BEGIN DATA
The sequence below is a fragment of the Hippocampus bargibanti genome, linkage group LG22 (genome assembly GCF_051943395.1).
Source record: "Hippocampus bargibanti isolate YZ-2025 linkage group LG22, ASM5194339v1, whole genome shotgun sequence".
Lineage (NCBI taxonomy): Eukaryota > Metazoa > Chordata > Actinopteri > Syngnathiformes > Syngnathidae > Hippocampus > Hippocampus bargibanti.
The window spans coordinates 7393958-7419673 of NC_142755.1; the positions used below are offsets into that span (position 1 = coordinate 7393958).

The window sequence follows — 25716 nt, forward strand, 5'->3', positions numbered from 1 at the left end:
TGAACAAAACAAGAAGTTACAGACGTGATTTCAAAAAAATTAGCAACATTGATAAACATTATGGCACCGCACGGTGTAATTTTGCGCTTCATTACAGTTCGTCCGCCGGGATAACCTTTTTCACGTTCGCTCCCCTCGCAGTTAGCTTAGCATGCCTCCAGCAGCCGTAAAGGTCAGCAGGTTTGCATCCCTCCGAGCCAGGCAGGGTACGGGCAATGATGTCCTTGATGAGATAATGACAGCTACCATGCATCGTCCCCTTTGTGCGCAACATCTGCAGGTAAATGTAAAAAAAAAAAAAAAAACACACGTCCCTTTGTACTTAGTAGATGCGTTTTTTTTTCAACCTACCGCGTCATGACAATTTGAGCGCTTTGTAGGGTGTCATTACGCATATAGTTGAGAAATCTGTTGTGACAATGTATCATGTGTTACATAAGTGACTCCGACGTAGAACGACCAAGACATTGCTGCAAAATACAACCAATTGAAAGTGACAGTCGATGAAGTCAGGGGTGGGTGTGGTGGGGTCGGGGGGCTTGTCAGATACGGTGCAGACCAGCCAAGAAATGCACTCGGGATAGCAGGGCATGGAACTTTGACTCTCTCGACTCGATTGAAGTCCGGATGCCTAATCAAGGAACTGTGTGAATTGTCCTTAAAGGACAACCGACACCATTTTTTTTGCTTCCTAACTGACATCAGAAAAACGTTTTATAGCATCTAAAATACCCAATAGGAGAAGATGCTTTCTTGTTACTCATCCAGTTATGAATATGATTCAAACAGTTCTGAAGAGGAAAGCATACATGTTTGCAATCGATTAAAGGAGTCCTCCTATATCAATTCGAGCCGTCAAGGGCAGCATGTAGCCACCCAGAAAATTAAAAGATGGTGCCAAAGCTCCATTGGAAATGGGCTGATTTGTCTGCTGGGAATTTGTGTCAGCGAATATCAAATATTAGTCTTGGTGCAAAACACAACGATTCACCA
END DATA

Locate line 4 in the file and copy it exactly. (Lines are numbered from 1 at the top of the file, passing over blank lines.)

The window spans coordinates 7393958-7419673 of NC_142755.1; the positions used below are offsets into that span (position 1 = coordinate 7393958).